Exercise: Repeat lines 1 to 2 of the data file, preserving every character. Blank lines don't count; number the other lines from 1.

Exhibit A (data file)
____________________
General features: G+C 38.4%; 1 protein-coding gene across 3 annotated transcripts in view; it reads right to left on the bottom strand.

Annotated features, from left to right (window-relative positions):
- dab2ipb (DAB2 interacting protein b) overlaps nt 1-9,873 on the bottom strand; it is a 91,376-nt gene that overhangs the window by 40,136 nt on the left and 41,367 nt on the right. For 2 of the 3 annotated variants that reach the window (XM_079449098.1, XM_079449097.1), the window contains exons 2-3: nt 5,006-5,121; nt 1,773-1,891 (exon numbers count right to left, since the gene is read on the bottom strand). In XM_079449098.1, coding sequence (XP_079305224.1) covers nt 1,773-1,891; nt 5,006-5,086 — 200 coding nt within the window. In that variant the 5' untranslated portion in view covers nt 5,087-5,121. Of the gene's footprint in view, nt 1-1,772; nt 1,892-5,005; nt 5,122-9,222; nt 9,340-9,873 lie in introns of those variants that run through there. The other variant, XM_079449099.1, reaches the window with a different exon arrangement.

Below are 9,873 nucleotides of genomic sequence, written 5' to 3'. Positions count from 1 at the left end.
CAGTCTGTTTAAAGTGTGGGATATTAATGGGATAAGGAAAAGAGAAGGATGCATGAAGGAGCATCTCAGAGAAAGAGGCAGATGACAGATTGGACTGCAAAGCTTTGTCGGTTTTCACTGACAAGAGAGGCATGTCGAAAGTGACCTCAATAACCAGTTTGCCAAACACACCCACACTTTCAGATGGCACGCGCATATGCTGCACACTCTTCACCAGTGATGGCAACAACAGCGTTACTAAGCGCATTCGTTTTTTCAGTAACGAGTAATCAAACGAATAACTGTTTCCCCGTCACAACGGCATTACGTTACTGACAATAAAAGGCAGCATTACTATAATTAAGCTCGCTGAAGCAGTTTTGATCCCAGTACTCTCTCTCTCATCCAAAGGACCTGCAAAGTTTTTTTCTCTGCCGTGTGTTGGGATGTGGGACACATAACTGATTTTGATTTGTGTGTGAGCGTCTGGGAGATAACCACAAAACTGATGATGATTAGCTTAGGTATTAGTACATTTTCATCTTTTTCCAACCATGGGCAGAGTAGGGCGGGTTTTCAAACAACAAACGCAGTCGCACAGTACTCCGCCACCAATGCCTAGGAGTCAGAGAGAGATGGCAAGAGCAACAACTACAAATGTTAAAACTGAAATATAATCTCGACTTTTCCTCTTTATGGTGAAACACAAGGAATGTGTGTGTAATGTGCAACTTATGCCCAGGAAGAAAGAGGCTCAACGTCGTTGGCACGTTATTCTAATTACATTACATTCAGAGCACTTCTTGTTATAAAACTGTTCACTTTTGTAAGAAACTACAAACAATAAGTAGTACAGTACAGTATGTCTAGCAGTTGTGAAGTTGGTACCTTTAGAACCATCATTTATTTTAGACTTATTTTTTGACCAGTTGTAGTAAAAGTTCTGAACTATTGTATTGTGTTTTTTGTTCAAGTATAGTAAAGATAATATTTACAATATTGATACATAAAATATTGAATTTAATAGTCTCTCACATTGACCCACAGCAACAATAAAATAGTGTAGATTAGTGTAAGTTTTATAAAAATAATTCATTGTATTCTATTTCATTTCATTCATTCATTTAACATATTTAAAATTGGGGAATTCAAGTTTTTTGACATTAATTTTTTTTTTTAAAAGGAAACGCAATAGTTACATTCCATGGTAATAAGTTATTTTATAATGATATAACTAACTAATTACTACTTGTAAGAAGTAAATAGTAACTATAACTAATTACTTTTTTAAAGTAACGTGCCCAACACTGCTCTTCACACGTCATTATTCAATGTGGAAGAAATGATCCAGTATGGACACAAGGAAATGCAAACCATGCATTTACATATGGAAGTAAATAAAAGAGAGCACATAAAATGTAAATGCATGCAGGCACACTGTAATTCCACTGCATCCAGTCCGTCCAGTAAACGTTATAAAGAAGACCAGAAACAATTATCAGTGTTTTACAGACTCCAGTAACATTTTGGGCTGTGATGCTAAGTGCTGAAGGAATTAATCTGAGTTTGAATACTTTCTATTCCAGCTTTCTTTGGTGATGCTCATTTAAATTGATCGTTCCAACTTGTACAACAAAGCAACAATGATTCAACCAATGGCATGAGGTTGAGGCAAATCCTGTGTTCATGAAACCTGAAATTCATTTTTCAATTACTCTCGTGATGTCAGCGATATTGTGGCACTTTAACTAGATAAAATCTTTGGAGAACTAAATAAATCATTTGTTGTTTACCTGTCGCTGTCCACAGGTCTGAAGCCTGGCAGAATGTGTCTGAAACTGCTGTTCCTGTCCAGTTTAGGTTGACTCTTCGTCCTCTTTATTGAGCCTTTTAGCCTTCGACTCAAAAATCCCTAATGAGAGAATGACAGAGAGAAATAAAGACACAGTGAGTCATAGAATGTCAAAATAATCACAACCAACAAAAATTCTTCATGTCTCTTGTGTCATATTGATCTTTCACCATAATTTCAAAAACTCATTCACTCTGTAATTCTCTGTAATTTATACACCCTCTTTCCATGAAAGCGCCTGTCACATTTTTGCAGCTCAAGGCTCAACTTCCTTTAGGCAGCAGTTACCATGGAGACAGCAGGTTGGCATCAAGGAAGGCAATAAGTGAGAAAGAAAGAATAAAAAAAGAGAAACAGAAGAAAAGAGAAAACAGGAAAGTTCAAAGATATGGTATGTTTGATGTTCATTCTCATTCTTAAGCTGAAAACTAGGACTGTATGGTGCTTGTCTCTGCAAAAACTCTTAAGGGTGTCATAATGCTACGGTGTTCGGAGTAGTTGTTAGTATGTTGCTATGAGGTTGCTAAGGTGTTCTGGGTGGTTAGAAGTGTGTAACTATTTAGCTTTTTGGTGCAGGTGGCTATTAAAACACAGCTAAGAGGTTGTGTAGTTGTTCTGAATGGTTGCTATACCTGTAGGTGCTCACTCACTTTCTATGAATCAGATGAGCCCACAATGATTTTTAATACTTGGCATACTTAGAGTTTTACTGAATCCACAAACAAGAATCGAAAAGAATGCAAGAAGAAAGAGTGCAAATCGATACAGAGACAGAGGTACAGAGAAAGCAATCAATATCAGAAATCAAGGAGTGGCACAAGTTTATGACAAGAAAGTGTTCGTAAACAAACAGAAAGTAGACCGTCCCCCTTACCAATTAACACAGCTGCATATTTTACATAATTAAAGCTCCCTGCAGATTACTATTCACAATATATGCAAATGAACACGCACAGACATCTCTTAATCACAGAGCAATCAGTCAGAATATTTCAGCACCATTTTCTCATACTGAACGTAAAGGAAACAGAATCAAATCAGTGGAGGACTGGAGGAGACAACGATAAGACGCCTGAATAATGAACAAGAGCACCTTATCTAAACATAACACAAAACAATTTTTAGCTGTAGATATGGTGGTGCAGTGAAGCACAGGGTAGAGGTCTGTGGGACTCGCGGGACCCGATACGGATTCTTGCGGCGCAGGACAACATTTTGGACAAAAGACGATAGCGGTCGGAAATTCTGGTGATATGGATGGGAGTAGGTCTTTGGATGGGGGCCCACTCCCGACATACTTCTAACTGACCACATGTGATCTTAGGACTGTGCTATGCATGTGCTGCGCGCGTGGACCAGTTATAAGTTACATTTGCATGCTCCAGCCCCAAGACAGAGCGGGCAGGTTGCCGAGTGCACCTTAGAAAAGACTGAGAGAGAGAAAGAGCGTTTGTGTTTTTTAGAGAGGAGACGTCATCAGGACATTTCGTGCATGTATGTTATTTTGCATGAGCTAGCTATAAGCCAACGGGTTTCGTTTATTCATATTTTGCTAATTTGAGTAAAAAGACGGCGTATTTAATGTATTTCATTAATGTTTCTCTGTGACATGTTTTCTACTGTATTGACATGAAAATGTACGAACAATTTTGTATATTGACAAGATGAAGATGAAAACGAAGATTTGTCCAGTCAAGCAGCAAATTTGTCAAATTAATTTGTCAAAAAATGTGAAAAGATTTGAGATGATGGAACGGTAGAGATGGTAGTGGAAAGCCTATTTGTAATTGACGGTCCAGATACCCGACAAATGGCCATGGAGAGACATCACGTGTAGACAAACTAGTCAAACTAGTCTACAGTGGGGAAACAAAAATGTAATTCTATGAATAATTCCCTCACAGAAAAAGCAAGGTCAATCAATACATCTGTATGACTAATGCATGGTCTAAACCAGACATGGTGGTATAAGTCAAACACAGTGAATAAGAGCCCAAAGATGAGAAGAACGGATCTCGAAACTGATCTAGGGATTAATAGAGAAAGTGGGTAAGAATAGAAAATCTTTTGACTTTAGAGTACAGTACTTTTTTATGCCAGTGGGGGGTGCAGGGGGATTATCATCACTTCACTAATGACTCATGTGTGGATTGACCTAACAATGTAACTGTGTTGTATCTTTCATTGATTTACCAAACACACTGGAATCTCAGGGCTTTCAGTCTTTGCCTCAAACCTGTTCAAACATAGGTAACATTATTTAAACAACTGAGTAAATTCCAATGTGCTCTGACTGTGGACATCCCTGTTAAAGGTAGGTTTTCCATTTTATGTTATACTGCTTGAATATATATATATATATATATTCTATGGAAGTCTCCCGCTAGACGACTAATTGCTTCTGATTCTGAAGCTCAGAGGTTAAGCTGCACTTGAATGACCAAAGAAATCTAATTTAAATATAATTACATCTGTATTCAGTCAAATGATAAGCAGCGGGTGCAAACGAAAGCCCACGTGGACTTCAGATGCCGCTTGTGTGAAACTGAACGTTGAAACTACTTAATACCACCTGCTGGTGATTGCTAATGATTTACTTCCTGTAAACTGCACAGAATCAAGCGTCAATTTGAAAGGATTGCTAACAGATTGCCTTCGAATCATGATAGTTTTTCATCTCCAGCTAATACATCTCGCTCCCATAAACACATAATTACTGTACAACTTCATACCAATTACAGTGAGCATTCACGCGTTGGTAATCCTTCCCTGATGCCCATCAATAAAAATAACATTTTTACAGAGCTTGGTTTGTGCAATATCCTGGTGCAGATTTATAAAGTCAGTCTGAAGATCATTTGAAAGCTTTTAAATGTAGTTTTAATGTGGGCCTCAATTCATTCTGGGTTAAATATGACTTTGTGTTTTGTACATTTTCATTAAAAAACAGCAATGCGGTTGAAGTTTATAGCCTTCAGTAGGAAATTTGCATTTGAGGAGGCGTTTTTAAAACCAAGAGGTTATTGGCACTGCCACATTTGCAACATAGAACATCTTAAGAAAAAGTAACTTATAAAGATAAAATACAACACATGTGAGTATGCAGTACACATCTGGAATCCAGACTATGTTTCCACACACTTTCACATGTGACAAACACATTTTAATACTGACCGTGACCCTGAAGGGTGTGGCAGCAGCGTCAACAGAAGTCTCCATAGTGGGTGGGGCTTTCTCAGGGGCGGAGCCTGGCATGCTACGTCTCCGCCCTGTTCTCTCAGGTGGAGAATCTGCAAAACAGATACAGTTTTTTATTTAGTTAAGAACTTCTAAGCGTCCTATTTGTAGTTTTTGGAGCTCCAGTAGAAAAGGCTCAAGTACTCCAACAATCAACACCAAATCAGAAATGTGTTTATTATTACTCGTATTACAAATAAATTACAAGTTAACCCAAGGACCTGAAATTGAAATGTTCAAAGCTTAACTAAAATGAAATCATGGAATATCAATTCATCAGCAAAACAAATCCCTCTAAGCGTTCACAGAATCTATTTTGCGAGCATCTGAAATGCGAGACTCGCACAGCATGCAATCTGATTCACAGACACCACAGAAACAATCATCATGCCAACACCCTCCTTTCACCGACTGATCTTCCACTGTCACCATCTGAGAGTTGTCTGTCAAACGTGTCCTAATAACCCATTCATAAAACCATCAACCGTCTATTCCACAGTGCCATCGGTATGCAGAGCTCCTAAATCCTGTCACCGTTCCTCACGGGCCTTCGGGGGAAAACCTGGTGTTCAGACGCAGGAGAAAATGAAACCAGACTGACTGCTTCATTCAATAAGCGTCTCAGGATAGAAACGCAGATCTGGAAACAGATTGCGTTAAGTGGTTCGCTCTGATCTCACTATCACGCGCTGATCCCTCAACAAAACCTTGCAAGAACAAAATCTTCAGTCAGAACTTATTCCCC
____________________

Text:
General features: G+C 38.4%; 1 protein-coding gene across 3 annotated transcripts in view; it reads right to left on the bottom strand.

Annotated features, from left to right (window-relative positions):